I can often hear students ask, ‘Why do we have to learn math? Secondary school mathematics are not even useful in daily life.’ To be honest, when I was young, I also had the same doubt. I attribute this doubt to rigid teaching and tricky questions with Chinese characteristics. After I became a math teacher, I realized that the process that human beings acquire knowledge and upgrade thinking is inevitably bumpy and struggling. My first job is teaching math and physics at an international school that used the American curriculum. In sharp contrast to the tricky and circuitous Chinese math questions, American math is way more straightforward. However, students still ask the same question, ‘Why do we have to learn math?’. The degree of difficulty of the contents may affect students’ interest in learning, but it isn’t the decisive factor. It is the abstract nature of mathematics that makes students feel hard to connect knowledge with reality. The most evident example is geometric proof, which is widely considered hard to teach and learn.

In order for students to understand the wide applications in real-life situations, textbooks published by McGraw-Hill and Pearson, such as Algebra I, Algebra II, PreCalculus 10, PreCalculus 11, and Geometry, provide a large amount of cross-curricular word problems. This bridge seems to connect math with reality, however, is far from enough. Researchers and Educators proposed project-based learning (PBL) to make up for the deficiencies and a new and efficient way of math teaching and learning. I have tried PBL since 2017, the year I joined a newly-established bilingual school that integrates the advantages of both Chinese mathematics and US common core. Interdisciplinary PBL is so challenging that it can’t be well implemented by a school not even mention a single teacher. Firstly, teachers in various disciplines need to work together, but are teachers professional prepared in terms of knowledge content and pedagogical skills? Secondly, the requirement on knowledge level is probably higher than traditional learning, meaning that PBL will fail if students lack a strong academic foundation. Third, same project may not have the same result on different students in different study groups… On the whole, a well-designed project the prerequisite for a successful implementation of PBL.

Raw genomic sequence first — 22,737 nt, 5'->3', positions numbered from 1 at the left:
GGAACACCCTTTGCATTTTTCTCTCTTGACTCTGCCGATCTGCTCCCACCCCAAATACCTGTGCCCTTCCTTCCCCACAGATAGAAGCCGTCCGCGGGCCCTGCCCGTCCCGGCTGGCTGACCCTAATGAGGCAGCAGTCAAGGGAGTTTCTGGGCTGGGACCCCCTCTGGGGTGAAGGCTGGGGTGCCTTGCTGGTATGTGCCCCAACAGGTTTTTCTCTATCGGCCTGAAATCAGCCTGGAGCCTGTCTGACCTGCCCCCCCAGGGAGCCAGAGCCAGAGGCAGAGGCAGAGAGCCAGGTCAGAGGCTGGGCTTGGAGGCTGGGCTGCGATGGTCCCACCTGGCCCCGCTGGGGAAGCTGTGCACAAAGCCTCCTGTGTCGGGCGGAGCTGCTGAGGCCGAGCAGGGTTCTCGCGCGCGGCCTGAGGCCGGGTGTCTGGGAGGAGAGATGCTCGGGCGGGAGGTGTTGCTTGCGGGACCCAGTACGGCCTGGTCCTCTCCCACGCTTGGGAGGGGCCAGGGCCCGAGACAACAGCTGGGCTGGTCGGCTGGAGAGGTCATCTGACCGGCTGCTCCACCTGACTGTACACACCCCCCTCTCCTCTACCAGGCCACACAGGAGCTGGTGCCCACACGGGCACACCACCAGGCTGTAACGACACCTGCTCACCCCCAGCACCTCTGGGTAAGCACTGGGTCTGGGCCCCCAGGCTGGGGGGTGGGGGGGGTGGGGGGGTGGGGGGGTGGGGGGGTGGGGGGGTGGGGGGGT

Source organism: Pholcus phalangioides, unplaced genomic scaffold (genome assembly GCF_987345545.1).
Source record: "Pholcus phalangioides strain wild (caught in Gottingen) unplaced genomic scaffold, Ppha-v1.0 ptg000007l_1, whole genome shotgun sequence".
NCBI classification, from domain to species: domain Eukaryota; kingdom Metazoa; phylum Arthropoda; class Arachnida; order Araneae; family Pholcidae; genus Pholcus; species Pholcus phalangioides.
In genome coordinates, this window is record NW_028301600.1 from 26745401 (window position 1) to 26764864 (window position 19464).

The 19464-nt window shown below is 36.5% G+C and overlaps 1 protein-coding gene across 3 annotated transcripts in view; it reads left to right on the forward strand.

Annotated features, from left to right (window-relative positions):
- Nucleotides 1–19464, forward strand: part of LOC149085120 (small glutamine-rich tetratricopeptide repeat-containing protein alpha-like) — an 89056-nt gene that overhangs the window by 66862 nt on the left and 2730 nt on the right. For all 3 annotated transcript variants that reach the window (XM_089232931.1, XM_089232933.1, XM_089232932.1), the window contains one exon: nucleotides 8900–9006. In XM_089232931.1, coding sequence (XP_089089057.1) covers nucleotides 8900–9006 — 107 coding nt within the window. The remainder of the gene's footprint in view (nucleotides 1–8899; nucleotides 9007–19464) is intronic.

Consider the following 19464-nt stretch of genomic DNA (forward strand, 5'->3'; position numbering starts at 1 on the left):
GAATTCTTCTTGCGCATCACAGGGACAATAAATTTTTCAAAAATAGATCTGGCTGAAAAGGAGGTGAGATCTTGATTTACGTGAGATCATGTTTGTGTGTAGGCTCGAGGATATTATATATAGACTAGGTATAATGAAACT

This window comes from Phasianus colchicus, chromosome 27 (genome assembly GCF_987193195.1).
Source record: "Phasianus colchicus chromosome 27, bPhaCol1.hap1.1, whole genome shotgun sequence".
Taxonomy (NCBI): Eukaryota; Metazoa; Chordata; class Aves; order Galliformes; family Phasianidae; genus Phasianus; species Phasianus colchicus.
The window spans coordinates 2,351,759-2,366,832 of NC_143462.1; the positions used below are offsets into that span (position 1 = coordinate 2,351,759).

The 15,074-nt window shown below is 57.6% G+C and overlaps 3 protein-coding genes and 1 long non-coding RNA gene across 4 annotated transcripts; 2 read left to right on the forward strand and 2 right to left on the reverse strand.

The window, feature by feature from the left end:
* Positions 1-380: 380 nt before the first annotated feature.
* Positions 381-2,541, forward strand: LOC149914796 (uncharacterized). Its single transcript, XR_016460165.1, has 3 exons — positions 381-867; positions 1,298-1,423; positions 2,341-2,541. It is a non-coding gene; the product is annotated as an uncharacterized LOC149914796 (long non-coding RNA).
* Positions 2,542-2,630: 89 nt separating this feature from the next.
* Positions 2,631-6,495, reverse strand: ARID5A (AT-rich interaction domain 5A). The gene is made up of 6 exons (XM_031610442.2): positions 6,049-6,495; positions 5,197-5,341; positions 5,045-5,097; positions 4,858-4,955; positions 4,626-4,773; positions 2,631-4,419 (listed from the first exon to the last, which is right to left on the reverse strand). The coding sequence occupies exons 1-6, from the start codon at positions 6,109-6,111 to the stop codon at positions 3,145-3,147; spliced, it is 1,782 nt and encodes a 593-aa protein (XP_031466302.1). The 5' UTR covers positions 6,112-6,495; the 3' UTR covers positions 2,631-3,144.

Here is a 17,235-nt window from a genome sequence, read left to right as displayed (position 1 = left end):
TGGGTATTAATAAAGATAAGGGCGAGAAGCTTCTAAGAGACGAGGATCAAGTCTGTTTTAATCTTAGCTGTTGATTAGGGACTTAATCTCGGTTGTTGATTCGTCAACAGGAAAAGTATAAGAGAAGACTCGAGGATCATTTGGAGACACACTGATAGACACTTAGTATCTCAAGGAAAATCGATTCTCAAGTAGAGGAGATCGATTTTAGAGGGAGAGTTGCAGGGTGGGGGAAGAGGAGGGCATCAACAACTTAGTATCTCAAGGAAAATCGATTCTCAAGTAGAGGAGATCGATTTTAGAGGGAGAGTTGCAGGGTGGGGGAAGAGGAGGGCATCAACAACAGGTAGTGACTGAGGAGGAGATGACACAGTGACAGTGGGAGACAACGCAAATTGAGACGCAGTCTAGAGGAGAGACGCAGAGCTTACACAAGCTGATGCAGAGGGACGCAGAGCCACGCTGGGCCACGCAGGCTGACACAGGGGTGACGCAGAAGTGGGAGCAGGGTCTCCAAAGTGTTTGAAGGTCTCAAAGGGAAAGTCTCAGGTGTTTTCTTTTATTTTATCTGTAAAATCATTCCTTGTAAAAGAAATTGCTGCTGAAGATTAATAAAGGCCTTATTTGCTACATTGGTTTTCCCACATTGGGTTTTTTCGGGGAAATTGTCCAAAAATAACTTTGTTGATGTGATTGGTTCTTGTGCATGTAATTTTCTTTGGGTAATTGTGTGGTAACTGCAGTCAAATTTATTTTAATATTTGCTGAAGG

The following are the projects I collected from teaching, reading, social media and homeschooling my own child. As they are based on mathematics, I named these projects “Math +”, math + art, math + business, math + programming, math + history, probability, and statistics.